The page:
Barolo has been called the “king of wines,” and the “wine of kings.” It is one of the world’s best wines and is made from only the very best Nebbiolo grapes, grown near the town of Alba in Italy’s Piedmont.
Barolo, a robust red, is full bodied and very dry. It’s high in acidity, alcohol and tannin. The aroma is similar to ripe strawberries, tar, roses, violets and truffles. It is a chewy wine.
If Barolo is produced in the traditional style, it can be “hard” when young. It needs to be aged in order to become “mellow.” In fact, production rule stipulates that Barolo is not Barolo until it has aged for at least three years at the winery. If it is to be called, “Riserva,” it must age at least five years. Barolo is best with additional aging and is often left to age for between ten and twenty years after the vintage year.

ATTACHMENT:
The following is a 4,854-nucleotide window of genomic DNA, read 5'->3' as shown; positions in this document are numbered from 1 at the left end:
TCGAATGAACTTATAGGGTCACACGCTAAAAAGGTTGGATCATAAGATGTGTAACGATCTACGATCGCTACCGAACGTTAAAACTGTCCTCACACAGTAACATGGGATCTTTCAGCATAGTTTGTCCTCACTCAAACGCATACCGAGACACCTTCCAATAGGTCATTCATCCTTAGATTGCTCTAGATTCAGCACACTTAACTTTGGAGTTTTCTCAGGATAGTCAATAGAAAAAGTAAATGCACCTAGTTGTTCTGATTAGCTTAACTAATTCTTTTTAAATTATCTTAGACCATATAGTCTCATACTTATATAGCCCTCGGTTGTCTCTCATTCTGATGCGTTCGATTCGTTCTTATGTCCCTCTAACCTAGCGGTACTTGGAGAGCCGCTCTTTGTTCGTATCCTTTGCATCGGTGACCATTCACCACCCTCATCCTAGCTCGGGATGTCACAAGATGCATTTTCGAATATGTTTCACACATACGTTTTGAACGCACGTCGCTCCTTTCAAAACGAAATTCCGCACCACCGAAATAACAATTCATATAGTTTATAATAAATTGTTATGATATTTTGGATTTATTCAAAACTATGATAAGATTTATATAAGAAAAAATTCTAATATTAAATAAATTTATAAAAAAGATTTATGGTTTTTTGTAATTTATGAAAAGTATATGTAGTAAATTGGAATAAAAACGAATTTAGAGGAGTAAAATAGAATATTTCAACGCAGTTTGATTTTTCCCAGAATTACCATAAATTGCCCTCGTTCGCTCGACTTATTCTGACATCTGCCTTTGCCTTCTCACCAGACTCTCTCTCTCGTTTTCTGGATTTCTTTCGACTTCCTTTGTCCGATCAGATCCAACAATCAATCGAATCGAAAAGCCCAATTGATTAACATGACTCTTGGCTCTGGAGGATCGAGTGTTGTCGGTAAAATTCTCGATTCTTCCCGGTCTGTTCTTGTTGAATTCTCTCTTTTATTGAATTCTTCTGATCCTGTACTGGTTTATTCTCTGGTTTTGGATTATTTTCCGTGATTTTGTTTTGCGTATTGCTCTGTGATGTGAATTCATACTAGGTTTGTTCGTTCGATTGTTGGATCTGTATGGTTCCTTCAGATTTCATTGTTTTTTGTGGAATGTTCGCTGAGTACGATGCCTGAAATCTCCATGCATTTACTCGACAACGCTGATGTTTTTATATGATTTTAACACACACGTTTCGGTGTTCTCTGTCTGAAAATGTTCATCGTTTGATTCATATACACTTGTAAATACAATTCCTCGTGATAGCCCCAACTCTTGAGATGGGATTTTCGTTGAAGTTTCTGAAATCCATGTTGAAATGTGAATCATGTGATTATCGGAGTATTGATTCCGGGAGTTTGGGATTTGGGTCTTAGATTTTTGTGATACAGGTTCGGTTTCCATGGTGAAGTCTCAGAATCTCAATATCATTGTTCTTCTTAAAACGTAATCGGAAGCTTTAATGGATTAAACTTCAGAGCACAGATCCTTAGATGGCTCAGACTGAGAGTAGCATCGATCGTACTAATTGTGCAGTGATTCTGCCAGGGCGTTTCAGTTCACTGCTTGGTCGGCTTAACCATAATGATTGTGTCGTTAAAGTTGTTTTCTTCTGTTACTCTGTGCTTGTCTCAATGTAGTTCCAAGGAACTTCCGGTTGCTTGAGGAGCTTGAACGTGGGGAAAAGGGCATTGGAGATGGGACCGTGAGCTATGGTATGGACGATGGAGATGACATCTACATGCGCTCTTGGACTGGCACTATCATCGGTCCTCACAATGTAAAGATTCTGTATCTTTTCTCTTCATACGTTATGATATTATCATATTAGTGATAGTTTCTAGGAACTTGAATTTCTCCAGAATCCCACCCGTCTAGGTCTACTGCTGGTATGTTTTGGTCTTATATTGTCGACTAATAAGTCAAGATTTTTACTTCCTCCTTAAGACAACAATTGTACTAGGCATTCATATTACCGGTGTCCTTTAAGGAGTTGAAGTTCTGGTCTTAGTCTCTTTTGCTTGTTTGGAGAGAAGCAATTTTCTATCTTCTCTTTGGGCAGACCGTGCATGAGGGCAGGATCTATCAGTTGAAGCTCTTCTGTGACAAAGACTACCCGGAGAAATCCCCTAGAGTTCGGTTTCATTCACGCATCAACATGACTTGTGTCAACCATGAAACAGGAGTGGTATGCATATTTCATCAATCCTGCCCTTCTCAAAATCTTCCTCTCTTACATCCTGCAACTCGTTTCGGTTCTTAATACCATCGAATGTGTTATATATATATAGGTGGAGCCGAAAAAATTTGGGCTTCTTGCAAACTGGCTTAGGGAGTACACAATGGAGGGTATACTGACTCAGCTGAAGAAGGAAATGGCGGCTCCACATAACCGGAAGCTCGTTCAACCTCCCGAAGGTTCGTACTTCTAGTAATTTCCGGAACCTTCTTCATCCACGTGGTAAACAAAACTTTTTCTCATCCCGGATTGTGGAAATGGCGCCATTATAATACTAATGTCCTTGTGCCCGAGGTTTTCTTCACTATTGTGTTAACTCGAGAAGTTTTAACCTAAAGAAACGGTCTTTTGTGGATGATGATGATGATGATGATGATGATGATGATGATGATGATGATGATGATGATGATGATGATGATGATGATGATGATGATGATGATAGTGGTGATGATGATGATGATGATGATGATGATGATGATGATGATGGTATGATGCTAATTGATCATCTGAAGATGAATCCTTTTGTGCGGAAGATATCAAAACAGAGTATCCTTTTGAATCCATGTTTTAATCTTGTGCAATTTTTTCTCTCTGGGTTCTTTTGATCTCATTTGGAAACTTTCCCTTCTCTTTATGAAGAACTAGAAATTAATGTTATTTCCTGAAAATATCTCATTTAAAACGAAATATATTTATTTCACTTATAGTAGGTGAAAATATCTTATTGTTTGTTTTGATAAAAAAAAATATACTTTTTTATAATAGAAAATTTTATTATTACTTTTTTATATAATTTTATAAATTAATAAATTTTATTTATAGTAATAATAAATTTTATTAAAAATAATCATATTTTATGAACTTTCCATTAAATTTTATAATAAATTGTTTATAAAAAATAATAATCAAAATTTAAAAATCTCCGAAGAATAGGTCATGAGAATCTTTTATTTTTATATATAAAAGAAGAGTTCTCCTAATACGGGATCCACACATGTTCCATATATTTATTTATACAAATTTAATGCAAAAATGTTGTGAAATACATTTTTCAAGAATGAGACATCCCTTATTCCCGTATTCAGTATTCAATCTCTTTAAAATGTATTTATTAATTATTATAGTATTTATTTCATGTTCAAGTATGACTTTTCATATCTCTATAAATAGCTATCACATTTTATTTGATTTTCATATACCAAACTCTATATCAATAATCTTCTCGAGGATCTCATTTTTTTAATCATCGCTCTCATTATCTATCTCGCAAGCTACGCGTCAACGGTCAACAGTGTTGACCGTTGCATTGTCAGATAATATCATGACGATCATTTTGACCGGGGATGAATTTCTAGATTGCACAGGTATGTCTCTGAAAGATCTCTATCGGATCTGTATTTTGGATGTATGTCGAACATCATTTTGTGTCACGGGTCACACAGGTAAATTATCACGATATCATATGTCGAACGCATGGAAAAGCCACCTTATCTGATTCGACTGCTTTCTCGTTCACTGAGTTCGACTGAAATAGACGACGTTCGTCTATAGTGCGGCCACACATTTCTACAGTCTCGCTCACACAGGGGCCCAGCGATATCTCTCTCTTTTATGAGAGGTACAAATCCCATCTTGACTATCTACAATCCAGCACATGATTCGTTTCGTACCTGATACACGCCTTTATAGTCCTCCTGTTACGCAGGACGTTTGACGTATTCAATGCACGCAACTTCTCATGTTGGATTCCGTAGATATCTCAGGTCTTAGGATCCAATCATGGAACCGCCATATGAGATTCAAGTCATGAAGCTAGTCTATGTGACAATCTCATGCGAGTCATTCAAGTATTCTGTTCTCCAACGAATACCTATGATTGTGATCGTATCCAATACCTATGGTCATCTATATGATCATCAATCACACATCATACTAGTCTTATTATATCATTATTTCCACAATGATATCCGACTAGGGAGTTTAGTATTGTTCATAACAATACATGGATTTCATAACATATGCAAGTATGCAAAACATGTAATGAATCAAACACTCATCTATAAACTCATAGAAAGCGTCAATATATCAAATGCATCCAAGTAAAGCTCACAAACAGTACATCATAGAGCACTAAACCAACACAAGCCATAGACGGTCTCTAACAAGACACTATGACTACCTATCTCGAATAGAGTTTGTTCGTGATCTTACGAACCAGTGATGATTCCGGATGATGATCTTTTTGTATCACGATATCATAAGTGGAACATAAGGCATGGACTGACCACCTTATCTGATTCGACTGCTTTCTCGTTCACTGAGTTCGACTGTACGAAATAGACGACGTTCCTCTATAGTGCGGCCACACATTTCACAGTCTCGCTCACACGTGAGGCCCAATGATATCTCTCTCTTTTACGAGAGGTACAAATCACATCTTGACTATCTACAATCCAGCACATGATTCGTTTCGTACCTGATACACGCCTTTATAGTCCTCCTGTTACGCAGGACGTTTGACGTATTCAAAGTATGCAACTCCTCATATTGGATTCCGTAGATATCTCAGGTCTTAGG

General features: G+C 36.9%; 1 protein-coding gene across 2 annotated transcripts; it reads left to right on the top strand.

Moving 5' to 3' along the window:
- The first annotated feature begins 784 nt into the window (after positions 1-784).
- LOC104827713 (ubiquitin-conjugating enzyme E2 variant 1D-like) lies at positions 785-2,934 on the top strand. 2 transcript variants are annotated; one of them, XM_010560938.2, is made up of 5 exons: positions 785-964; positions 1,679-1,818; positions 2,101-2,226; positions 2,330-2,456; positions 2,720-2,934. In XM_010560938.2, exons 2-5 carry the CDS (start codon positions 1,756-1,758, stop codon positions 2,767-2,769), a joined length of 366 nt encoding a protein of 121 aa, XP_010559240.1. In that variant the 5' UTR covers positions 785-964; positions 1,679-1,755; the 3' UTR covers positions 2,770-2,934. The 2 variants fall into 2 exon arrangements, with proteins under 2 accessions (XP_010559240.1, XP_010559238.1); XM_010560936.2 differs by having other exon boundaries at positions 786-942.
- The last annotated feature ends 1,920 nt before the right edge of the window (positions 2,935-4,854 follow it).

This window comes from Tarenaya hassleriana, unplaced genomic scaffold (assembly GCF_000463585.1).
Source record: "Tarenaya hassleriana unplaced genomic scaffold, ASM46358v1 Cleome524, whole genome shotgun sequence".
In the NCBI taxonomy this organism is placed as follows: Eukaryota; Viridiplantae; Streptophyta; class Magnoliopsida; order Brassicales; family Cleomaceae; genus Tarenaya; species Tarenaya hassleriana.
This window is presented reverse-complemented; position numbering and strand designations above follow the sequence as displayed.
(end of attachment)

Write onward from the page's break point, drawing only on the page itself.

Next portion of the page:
If you plan on serving a Barolo, open it at least an hour ahead of time to allow for proper aeration. Barolo is best served with food. It nips the taste buds and enhances an exquisite dining experience.
Always buy Barolo from a reputable producer. The basis of good Barolo is the production method. Some producers today are trying to shorten the aging process. They cut the fermentation period and use French oak barrels to age the wine. Though the end result is passable, these wines are not of top quality.
The top producers of Barolo wine are as follows:
- Bartolo Mascarello
- Luciano Sandrone
- Paolo Scavino
- Pio Cesare
by Mary M. Alward